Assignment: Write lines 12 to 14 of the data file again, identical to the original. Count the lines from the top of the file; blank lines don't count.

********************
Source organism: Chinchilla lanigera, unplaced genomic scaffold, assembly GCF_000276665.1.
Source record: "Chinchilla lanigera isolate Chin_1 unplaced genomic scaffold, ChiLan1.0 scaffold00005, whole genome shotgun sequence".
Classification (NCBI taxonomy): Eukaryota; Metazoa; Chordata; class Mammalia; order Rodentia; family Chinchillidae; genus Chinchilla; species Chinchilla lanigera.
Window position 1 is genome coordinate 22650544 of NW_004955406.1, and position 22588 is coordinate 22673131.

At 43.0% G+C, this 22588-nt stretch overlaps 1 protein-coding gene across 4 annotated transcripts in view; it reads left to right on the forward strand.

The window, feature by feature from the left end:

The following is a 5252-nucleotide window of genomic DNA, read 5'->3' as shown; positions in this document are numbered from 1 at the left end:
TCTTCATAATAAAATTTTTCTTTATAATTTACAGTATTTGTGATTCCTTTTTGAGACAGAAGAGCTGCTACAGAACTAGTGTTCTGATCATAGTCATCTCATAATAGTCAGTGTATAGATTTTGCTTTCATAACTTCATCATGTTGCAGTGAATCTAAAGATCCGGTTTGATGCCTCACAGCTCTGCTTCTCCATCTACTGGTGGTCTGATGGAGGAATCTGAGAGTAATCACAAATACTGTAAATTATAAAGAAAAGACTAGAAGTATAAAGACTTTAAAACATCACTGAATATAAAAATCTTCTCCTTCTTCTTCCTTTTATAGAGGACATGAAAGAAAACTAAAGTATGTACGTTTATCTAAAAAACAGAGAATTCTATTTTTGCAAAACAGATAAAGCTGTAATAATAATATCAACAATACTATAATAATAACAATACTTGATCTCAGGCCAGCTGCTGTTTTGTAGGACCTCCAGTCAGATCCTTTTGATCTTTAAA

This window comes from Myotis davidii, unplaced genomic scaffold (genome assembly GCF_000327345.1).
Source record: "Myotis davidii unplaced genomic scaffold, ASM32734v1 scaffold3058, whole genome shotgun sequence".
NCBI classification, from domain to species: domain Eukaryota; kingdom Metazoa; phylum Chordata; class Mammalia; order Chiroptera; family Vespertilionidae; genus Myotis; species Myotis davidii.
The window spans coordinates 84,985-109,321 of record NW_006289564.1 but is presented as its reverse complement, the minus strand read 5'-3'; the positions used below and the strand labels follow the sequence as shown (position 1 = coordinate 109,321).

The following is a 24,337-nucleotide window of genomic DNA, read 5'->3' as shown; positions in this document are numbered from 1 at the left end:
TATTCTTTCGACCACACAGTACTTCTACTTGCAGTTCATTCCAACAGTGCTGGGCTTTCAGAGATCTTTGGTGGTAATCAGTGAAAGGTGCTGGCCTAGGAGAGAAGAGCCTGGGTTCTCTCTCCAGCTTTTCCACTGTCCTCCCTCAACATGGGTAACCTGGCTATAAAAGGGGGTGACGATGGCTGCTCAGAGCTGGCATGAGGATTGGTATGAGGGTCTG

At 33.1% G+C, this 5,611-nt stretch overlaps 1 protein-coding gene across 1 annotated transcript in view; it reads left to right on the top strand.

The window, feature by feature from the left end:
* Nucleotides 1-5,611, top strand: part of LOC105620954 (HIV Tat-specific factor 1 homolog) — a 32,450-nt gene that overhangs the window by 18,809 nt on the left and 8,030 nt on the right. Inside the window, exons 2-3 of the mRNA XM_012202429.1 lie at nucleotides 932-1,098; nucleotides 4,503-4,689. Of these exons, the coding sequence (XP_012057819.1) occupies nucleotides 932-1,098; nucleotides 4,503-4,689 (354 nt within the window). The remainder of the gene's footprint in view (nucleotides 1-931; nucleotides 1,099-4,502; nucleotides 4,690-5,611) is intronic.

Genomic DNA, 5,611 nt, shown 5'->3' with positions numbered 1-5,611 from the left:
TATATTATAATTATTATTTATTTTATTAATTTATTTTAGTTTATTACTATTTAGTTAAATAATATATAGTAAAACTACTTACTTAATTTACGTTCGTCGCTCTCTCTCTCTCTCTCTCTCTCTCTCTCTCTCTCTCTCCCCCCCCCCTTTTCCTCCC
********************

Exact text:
The window spans coordinates 84,985-109,321 of record NW_006289564.1 but is presented as its reverse complement, the minus strand read 5'-3'; the positions used below and the strand labels follow the sequence as shown (position 1 = coordinate 109,321).

The following is a 24,337-nucleotide window of genomic DNA, read 5'->3' as shown; positions in this document are numbered from 1 at the left end:
TATTCTTTCGACCACACAGTACTTCTACTTGCAGTTCATTCCAACAGTGCTGGGCTTTCAGAGATCTTTGGTGGTAATCAGTGAAAGGTGCTGGCCTAGGAGAGAAGAGCCTGGGTTCTCTCTCCAGCTTTTCCACTGTCCTCCCTCAACATGGGTAACCTGGCTATAAAAGGGGGTGACGATGGCTGCTCAGAGCTGGCATGAGGATTGGTATGAGGGTCTG